As the readers may know, what is referred to as a “protective writ” is an anticipatory defensive mechanism that a person that fears to be sued for patent infringement may use in countries such as Germany, the Netherlands or Belgium to put Courts on notice of the non-infringement arguments relied on by the hypothetical future defendant. Their purpose is to make it more difficult for the patentee to obtain an “ex parte” preliminary injunction.
A Decision of 18 January 2013 handed down by Commercial Court number 4 of Barcelona, upheld by a Decision of 8 February 2013 from the same Court, has sparked the debate as to whether “protective writs” are now available also in Spain. For the reasons set out below, this does not appear to be the case. The facts of the case may be summarised as follows:
In December 2012, a patent owner sent a warning letter to a generics company that had obtained a marketing authorisation to market a product falling within the scope of protection of one of the patents owned by the former. The addressee of the warning letter sent a response questioning the validity of said patent for lack of inventive step. In parallel, it filed a “protective writ” before the Commercial Courts of Barcelona explaining the reasons why, in its opinion, the patent was invalid.
The case was assigned to Commercial Court number 4 of Barcelona. On 18 January 2013, the Court made a decision noting that although “protective writs” are not established by Spanish law, it would be convenient and useful to try to find a suitable procedure to accommodate these types of petitions. In particular, the Court noted that the admission of this mechanism would serve a twofold purpose. First, it is a convenient mechanism, as it would allow the Judge to limit the adoption of “ex parte” preliminary injunctions to cases where this would be especially justified, as the Judge would know the defendants’ arguments in advance. Second, it is a useful mechanism, as it would allow the Judge to call the parties to a hearing and resolve the preliminary injunction application much quicker, as it would not be necessary to serve the application on the defendant’s registered address. It could be served directly on the defendant’s representative before the Court.
In relation to the procedural vehicle to channel the “protective writ”, the Court decided to apply via analogy an old procedure taken from the 1881 Civil Procedure Act. Following this procedure, the Court decided to notify the Decision of 18 January 2013 to the patentee’s lawyers, so that the patentee was aware that, if it were to apply for an “ex parte” preliminary injunction, it would only be adopted “ex parte” in cases of ” duly justified extreme urgency.” The Court added that, in the future, in this case any notifications would be made directly on the defendants’ representative at Court.
Although the patentee would have been entitled to file a “motion for reconsideration” against this decision, it did not do so. It consented to the decision, which, in any event would speed up a hypothetical future preliminary injunction procedure. In contrast, the party that had filed the “protective writ” did file a motion for reconsideration based, among other arguments, on the allegation that the “protective writ” should not have been served on the patentee.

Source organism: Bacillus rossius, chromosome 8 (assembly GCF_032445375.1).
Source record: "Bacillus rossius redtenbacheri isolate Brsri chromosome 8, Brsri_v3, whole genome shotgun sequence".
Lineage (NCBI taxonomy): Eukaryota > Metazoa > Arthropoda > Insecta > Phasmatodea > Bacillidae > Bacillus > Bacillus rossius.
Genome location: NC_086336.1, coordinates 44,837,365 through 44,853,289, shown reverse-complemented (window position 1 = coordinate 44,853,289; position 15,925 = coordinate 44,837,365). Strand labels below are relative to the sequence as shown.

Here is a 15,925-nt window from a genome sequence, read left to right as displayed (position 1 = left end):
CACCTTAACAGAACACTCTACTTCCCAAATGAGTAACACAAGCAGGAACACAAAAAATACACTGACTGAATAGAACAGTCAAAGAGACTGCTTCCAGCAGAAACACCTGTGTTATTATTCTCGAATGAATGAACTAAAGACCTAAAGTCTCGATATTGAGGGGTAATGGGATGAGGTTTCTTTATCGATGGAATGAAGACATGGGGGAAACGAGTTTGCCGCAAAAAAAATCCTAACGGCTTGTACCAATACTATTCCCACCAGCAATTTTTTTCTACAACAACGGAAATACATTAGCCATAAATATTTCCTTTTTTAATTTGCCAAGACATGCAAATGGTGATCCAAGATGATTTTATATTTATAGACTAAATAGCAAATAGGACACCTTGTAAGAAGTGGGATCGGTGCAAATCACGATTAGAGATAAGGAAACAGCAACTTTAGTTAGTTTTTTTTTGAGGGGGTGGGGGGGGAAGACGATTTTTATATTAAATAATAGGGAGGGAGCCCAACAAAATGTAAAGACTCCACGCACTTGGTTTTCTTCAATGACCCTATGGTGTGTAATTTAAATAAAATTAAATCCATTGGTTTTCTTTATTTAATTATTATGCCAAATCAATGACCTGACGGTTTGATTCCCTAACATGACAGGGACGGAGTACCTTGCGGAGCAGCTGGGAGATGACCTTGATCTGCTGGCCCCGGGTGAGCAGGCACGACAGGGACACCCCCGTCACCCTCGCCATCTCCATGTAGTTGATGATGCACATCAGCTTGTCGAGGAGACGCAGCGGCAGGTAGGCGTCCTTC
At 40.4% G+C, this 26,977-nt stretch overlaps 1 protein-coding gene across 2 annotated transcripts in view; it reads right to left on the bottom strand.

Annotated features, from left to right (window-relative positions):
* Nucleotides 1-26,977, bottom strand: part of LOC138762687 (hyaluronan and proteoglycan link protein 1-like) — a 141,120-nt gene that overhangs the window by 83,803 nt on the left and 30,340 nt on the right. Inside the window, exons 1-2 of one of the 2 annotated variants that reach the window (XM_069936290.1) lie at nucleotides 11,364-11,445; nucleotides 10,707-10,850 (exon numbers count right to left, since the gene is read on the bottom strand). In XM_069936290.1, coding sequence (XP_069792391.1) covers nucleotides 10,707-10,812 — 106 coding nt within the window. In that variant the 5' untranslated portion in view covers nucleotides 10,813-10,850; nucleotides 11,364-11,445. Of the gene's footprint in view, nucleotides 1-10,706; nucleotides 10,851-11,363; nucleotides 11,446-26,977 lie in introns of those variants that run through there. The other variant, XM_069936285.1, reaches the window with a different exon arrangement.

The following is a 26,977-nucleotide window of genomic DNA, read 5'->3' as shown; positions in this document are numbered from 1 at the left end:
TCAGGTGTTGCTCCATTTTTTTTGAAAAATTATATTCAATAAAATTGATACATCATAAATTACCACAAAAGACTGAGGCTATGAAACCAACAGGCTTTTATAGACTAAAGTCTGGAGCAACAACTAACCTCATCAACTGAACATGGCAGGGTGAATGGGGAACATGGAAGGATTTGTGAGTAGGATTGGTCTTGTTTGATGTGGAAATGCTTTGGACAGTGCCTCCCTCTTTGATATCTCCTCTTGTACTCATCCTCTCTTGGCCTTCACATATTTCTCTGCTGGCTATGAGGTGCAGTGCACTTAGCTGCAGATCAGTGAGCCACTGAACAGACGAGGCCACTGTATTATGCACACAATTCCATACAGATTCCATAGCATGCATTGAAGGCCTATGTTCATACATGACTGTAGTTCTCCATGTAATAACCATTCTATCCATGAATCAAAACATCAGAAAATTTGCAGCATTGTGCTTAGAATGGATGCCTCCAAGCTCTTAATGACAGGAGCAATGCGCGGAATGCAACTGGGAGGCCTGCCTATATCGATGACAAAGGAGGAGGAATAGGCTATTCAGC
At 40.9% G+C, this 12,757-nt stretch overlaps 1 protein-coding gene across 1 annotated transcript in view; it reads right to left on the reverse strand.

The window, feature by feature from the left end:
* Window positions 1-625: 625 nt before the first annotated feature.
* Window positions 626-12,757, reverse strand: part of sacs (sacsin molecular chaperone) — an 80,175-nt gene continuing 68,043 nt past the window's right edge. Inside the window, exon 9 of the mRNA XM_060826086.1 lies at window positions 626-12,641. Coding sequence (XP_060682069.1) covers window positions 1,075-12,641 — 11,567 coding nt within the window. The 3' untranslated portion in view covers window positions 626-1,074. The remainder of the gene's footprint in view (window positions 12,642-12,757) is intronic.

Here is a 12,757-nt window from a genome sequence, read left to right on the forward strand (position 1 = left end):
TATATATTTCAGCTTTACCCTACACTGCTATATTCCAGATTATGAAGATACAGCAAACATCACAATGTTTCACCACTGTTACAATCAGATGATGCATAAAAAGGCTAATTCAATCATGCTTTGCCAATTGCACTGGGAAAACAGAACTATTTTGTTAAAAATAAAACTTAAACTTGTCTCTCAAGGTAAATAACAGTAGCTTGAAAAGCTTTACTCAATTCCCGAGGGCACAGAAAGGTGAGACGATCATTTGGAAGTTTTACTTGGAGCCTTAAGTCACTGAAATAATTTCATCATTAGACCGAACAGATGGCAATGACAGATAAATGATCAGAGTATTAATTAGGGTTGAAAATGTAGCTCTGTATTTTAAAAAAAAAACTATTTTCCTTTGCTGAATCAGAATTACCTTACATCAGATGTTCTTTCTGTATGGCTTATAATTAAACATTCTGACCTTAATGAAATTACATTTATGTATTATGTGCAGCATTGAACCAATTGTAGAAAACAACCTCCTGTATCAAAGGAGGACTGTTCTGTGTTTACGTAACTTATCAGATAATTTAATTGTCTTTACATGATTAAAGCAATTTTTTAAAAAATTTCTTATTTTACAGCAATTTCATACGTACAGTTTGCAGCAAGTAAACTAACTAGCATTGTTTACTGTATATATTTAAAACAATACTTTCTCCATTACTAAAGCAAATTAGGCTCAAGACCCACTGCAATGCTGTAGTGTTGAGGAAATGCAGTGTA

On 8 February 2013, the Court handed down a new decision dismissing the motion for reconsideration. In the decision, the Court highlighted that one thing is to try to look for a possible legal basis to try to accommodate a person’s interest in filing a “protective writ”, and a very different thing is to do so in a clandestine way, hiding the existence of this procedure to the patentee. In particular, the Court noted that it is a basic principle of Spanish Civil Procedure Act that all Court decisions must be notified to the persons that may be affected by such decisions.
In parallel, it turned out that the company that had sent the “protective writ” had obtained marketing authorisation and price to market a product falling within the patent’s scope of protection. The patentee filed an application for a preliminary injunction, which was ordered “ex parte” by the same Court on 18 March 2013. After hearing the defendant, the preliminary injunction was upheld by the same Court on 22 July 2013.
More recently, Commercial Court number 5 of Barcelona handed down a Decision of 3 June 2013 based on similar arguments. But again, this decision was consented by the patentee, which avoided any judicial debate around the legal admissibility of this mechanism under Spanish law.
All in all, it does not seem that these cases may be interpreted as generally opening the door to “protective writs” in Spain. The acquiescence of the patentees avoided any debate about its legal admissibility in these specific cases. If in future cases patentees question the legality of this procedure, Spanish Courts may of course come to different conclusions.